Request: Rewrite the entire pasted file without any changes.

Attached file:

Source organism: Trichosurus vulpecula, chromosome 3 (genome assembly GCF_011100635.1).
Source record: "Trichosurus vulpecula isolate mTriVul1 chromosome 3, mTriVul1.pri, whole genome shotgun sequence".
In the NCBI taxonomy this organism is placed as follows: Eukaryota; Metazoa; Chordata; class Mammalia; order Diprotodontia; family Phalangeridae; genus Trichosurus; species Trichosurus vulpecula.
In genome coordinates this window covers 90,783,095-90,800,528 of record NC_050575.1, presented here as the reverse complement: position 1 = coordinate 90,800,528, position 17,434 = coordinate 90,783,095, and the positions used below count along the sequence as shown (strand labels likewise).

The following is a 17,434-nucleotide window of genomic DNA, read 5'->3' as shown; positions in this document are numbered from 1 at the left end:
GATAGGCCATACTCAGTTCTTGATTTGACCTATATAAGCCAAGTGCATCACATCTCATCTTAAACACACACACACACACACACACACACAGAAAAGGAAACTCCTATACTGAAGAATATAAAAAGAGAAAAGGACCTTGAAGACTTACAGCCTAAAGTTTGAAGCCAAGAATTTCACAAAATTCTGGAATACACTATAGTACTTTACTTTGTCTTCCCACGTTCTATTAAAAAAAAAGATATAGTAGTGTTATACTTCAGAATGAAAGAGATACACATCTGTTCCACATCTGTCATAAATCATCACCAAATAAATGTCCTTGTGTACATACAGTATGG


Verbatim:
Source organism: Trichosurus vulpecula, chromosome 3 (genome assembly GCF_011100635.1).
Source record: "Trichosurus vulpecula isolate mTriVul1 chromosome 3, mTriVul1.pri, whole genome shotgun sequence".
In the NCBI taxonomy this organism is placed as follows: Eukaryota; Metazoa; Chordata; class Mammalia; order Diprotodontia; family Phalangeridae; genus Trichosurus; species Trichosurus vulpecula.
In genome coordinates this window covers 90,783,095-90,800,528 of record NC_050575.1, presented here as the reverse complement: position 1 = coordinate 90,800,528, position 17,434 = coordinate 90,783,095, and the positions used below count along the sequence as shown (strand labels likewise).

The following is a 17,434-nucleotide window of genomic DNA, read 5'->3' as shown; positions in this document are numbered from 1 at the left end:
GATAGGCCATACTCAGTTCTTGATTTGACCTATATAAGCCAAGTGCATCACATCTCATCTTAAACACACACACACACACACACACACACAGAAAAGGAAACTCCTATACTGAAGAATATAAAAAGAGAAAAGGACCTTGAAGACTTACAGCCTAAAGTTTGAAGCCAAGAATTTCACAAAATTCTGGAATACACTATAGTACTTTACTTTGTCTTCCCACGTTCTATTAAAAAAAAAGATATAGTAGTGTTATACTTCAGAATGAAAGAGATACACATCTGTTCCACATCTGTCATAAATCATCACCAAATAAATGTCCTTGTGTACATACAGTATGG